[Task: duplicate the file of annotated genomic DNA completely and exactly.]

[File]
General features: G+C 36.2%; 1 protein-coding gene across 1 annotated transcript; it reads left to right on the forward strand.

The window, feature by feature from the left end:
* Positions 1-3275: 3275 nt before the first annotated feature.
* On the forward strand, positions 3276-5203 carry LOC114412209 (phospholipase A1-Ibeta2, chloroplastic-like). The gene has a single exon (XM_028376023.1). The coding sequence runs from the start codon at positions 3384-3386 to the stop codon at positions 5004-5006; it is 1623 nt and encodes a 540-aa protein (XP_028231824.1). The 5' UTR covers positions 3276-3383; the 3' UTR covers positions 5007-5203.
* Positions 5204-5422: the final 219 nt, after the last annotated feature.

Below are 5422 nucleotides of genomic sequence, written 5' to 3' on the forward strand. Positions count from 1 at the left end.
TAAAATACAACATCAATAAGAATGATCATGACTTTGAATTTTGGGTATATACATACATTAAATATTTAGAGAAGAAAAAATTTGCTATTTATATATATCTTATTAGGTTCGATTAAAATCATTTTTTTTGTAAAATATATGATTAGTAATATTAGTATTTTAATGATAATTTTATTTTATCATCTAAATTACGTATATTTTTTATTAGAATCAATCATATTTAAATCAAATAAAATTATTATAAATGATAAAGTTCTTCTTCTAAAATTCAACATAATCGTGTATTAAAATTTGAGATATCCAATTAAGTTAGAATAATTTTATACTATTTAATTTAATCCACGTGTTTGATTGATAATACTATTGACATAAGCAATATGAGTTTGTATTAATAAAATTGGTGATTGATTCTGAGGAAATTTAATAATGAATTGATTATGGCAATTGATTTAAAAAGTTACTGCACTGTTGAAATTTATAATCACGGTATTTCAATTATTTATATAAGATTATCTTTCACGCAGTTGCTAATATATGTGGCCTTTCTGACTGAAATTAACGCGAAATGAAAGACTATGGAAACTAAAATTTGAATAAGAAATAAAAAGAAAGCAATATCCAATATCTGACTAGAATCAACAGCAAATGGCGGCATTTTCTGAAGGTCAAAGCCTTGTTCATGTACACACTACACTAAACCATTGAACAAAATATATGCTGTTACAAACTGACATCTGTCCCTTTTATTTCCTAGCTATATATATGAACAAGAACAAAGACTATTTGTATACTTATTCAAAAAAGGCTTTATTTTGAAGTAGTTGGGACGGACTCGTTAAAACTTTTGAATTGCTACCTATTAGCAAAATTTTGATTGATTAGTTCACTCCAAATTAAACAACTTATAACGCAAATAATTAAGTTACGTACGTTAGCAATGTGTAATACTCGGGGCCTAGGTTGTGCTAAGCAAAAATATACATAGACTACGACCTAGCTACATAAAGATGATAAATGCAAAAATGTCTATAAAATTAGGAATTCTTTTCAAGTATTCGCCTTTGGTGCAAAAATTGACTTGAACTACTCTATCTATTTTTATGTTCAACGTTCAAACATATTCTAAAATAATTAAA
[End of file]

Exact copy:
General features: G+C 36.2%; 1 protein-coding gene across 1 annotated transcript; it reads left to right on the forward strand.

The window, feature by feature from the left end:
* Positions 1-3275: 3275 nt before the first annotated feature.
* On the forward strand, positions 3276-5203 carry LOC114412209 (phospholipase A1-Ibeta2, chloroplastic-like). The gene has a single exon (XM_028376023.1). The coding sequence runs from the start codon at positions 3384-3386 to the stop codon at positions 5004-5006; it is 1623 nt and encodes a 540-aa protein (XP_028231824.1). The 5' UTR covers positions 3276-3383; the 3' UTR covers positions 5007-5203.
* Positions 5204-5422: the final 219 nt, after the last annotated feature.

Below are 5422 nucleotides of genomic sequence, written 5' to 3' on the forward strand. Positions count from 1 at the left end.
TAAAATACAACATCAATAAGAATGATCATGACTTTGAATTTTGGGTATATACATACATTAAATATTTAGAGAAGAAAAAATTTGCTATTTATATATATCTTATTAGGTTCGATTAAAATCATTTTTTTTGTAAAATATATGATTAGTAATATTAGTATTTTAATGATAATTTTATTTTATCATCTAAATTACGTATATTTTTTATTAGAATCAATCATATTTAAATCAAATAAAATTATTATAAATGATAAAGTTCTTCTTCTAAAATTCAACATAATCGTGTATTAAAATTTGAGATATCCAATTAAGTTAGAATAATTTTATACTATTTAATTTAATCCACGTGTTTGATTGATAATACTATTGACATAAGCAATATGAGTTTGTATTAATAAAATTGGTGATTGATTCTGAGGAAATTTAATAATGAATTGATTATGGCAATTGATTTAAAAAGTTACTGCACTGTTGAAATTTATAATCACGGTATTTCAATTATTTATATAAGATTATCTTTCACGCAGTTGCTAATATATGTGGCCTTTCTGACTGAAATTAACGCGAAATGAAAGACTATGGAAACTAAAATTTGAATAAGAAATAAAAAGAAAGCAATATCCAATATCTGACTAGAATCAACAGCAAATGGCGGCATTTTCTGAAGGTCAAAGCCTTGTTCATGTACACACTACACTAAACCATTGAACAAAATATATGCTGTTACAAACTGACATCTGTCCCTTTTATTTCCTAGCTATATATATGAACAAGAACAAAGACTATTTGTATACTTATTCAAAAAAGGCTTTATTTTGAAGTAGTTGGGACGGACTCGTTAAAACTTTTGAATTGCTACCTATTAGCAAAATTTTGATTGATTAGTTCACTCCAAATTAAACAACTTATAACGCAAATAATTAAGTTACGTACGTTAGCAATGTGTAATACTCGGGGCCTAGGTTGTGCTAAGCAAAAATATACATAGACTACGACCTAGCTACATAAAGATGATAAATGCAAAAATGTCTATAAAATTAGGAATTCTTTTCAAGTATTCGCCTTTGGTGCAAAAATTGACTTGAACTACTCTATCTATTTTTATGTTCAACGTTCAAACATATTCTAAAATAATTAAA